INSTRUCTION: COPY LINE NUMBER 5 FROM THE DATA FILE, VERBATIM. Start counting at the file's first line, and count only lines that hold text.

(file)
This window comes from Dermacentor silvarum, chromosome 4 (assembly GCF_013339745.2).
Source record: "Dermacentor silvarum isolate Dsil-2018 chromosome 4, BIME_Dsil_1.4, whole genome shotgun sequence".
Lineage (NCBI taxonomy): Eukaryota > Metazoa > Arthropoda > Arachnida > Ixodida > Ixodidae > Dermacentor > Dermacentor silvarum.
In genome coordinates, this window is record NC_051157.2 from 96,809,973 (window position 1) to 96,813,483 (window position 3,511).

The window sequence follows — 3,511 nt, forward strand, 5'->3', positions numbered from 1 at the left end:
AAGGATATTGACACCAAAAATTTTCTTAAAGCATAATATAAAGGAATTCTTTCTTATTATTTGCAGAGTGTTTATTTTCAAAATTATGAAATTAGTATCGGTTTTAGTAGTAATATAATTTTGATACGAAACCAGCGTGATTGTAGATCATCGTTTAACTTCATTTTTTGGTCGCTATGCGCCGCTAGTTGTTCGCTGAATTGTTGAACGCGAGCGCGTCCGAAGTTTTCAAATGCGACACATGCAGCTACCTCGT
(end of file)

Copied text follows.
The window sequence follows — 3,511 nt, forward strand, 5'->3', positions numbered from 1 at the left end: